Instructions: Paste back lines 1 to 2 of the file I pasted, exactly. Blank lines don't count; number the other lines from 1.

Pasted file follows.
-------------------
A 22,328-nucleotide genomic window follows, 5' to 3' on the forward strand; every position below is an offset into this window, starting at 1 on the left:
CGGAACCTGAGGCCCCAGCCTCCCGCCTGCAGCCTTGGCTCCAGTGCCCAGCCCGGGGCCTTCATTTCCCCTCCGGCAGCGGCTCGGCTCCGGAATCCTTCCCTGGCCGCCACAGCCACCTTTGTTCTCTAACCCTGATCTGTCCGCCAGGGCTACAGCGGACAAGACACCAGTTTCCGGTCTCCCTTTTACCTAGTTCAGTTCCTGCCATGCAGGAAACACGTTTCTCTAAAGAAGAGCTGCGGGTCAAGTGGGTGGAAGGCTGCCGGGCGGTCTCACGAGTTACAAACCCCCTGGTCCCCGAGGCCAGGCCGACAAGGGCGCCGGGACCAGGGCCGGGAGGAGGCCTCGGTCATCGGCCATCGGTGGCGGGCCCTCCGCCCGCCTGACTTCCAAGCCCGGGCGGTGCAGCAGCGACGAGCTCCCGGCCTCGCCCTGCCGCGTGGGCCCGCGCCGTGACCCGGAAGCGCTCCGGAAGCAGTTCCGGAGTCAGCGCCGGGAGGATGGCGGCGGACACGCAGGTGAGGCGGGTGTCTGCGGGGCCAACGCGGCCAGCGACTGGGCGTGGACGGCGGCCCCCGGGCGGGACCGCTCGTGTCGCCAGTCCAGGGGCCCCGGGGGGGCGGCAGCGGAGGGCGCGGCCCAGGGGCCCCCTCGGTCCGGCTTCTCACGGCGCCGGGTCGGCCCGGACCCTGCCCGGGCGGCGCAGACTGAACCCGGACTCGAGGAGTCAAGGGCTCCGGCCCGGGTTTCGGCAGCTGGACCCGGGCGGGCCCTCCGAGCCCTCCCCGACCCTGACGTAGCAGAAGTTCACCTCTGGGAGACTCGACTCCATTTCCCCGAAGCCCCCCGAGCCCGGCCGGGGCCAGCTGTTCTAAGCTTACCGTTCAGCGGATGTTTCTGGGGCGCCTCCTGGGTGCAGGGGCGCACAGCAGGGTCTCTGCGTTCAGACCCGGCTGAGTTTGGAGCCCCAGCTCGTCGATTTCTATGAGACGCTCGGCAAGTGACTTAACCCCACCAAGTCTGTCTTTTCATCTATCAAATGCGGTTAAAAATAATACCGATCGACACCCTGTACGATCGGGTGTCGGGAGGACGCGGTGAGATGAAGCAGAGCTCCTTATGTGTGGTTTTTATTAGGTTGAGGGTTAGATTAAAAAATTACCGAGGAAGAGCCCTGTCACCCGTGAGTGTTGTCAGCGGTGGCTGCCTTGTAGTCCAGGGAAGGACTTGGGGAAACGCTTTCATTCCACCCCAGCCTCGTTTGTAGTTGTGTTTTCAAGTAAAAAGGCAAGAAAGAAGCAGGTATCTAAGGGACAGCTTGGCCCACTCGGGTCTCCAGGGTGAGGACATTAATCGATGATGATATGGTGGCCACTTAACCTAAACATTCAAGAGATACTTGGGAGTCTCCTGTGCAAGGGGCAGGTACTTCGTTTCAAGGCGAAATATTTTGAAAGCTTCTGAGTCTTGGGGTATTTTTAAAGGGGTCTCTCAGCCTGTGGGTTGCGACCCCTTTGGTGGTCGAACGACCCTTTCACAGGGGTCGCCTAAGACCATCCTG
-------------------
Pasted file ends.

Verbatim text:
A 22,328-nucleotide genomic window follows, 5' to 3' on the forward strand; every position below is an offset into this window, starting at 1 on the left:
CGGAACCTGAGGCCCCAGCCTCCCGCCTGCAGCCTTGGCTCCAGTGCCCAGCCCGGGGCCTTCATTTCCCCTCCGGCAGCGGCTCGGCTCCGGAATCCTTCCCTGGCCGCCACAGCCACCTTTGTTCTCTAACCCTGATCTGTCCGCCAGGGCTACAGCGGACAAGACACCAGTTTCCGGTCTCCCTTTTACCTAGTTCAGTTCCTGCCATGCAGGAAACACGTTTCTCTAAAGAAGAGCTGCGGGTCAAGTGGGTGGAAGGCTGCCGGGCGGTCTCACGAGTTACAAACCCCCTGGTCCCCGAGGCCAGGCCGACAAGGGCGCCGGGACCAGGGCCGGGAGGAGGCCTCGGTCATCGGCCATCGGTGGCGGGCCCTCCGCCCGCCTGACTTCCAAGCCCGGGCGGTGCAGCAGCGACGAGCTCCCGGCCTCGCCCTGCCGCGTGGGCCCGCGCCGTGACCCGGAAGCGCTCCGGAAGCAGTTCCGGAGTCAGCGCCGGGAGGATGGCGGCGGACACGCAGGTGAGGCGGGTGTCTGCGGGGCCAACGCGGCCAGCGACTGGGCGTGGACGGCGGCCCCCGGGCGGGACCGCTCGTGTCGCCAGTCCAGGGGCCCCGGGGGGGCGGCAGCGGAGGGCGCGGCCCAGGGGCCCCCTCGGTCCGGCTTCTCACGGCGCCGGGTCGGCCCGGACCCTGCCCGGGCGGCGCAGACTGAACCCGGACTCGAGGAGTCAAGGGCTCCGGCCCGGGTTTCGGCAGCTGGACCCGGGCGGGCCCTCCGAGCCCTCCCCGACCCTGACGTAGCAGAAGTTCACCTCTGGGAGACTCGACTCCATTTCCCCGAAGCCCCCCGAGCCCGGCCGGGGCCAGCTGTTCTAAGCTTACCGTTCAGCGGATGTTTCTGGGGCGCCTCCTGGGTGCAGGGGCGCACAGCAGGGTCTCTGCGTTCAGACCCGGCTGAGTTTGGAGCCCCAGCTCGTCGATTTCTATGAGACGCTCGGCAAGTGACTTAACCCCACCAAGTCTGTCTTTTCATCTATCAAATGCGGTTAAAAATAATACCGATCGACACCCTGTACGATCGGGTGTCGGGAGGACGCGGTGAGATGAAGCAGAGCTCCTTATGTGTGGTTTTTATTAGGTTGAGGGTTAGATTAAAAAATTACCGAGGAAGAGCCCTGTCACCCGTGAGTGTTGTCAGCGGTGGCTGCCTTGTAGTCCAGGGAAGGACTTGGGGAAACGCTTTCATTCCACCCCAGCCTCGTTTGTAGTTGTGTTTTCAAGTAAAAAGGCAAGAAAGAAGCAGGTATCTAAGGGACAGCTTGGCCCACTCGGGTCTCCAGGGTGAGGACATTAATCGATGATGATATGGTGGCCACTTAACCTAAACATTCAAGAGATACTTGGGAGTCTCCTGTGCAAGGGGCAGGTACTTCGTTTCAAGGCGAAATATTTTGAAAGCTTCTGAGTCTTGGGGTATTTTTAAAGGGGTCTCTCAGCCTGTGGGTTGCGACCCCTTTGGTGGTCGAACGACCCTTTCACAGGGGTCGCCTAAGACCATCCTG